Bringing Baby Home: Tips for keeping your baby safe and healthy
September 3, 2015
In honor of Baby Safety Month, here are some helpful tips to keep your bundle of joy safe and healthy in the days and weeks after delivery.
Before you leave the hospital, it’s extremely important that your baby’s car seat is correctly installed. Car seats are required by federal law, and hospitals or birthing centers will not let you bring your baby home without one.1 While most new parents know car seats are important, many struggle to install them correctly. To make sure you’ve done the job right, have you baby’s car seat checked at a car seat inspection station http://www.safercar.gov/cpsApp/cps/index.htm near you. Certified technicians will inspect your baby’s car seat and show you how to correctly install and use it.
Protect Infants from Hazards
For infants under one year, the leading cause of death is SIDS (Sudden Infant Death Syndrome). SIDS is not any one illness or disease, but a term given when an infant dies suddenly without any explained cause or reason. While SIDS is not completely preventable, the American Academy of Pediatrics recommends the following to reduce the risk: 2
- Put your baby to sleep on his or her back. 2
- For bedding, choose a firm, flat mattress and a fitted sheet only. 2
- Do not put bumper pads, pillows or toys in your baby’s bassinet or crib. 2
- Sleep in the same room as your baby, but not in the same bed. 2
- Get regular prenatal care. 2
- Don’t smoke, drink or use illegal drugs during your pregnancy. 2
- Keep your baby away from cigarette smoke. 2
- Ensure your baby receives all recommended vaccinations. 2
- Avoid covering your baby’s head or allowing your baby to become overheated. 2
- Breastfeed if possible, as recommended by the American Academy of Pediatrics 2
During the first weeks (and months) after your baby is born, you will be focused primarily on his or her eating, sleeping and diaper changes. Breastfed babies must nurse multiple times a day – every few hours – to receive the nutrients required for growth and development. As a breastfeeding mother, you won’t measure your baby’s food so it can be difficult to know exactly how much milk you are producing. You can tell if your baby is getting enough milk if he or she is mostly content and gaining weight steadily after the first week.3 Here are some other signs that your baby is getting plenty of milk:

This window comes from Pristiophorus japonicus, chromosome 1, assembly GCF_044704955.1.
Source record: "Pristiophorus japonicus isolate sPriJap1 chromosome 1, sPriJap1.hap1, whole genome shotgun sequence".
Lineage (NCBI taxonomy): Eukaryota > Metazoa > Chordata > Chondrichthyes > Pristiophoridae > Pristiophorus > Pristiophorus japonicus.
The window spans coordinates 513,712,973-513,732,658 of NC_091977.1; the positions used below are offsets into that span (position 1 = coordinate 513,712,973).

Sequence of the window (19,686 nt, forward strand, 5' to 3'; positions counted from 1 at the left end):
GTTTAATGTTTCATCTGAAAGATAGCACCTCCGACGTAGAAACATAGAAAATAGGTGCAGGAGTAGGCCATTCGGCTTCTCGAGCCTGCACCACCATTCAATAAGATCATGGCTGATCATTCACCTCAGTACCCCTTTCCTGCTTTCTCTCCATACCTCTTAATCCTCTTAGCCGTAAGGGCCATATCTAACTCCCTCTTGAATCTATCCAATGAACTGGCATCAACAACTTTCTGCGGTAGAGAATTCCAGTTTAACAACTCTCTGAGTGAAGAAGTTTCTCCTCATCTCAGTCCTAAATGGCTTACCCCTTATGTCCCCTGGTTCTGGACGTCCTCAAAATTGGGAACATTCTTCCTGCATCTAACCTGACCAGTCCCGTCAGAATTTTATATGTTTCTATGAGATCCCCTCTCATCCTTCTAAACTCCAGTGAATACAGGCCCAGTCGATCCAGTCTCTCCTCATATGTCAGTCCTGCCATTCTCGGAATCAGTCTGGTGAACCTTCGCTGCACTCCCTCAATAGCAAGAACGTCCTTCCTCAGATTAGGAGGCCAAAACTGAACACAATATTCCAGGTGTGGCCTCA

- She is passing clear or pale yellow urine. 3
- She has on average three bowel movements every 24 hours in the first 2 to 7 days of life. 3
- She switches from short sleeping periods to wakeful, alert periods. 3
- She is satisfied after feeding. 3
- Your breasts feel softer after feedings. 3
If you have any questions about your milk supply or baby’s weight, it is always best to consult with your doctor.
Nutritional Support for Mom & Baby
While breastfeeding, it is extremely important for women to receive the recommended daily requirements of key vitamins and minerals, as they pass these essential nutrients to their infants in breast milk. The Prenate® Vitamin Family offers nutritional support for mothers and their babies for every step of pregnancy and after delivery. Ask your doctor if the Prenate® Vitamin Family is right for you. Click here to learn more about the Prenate® Vitamin Family.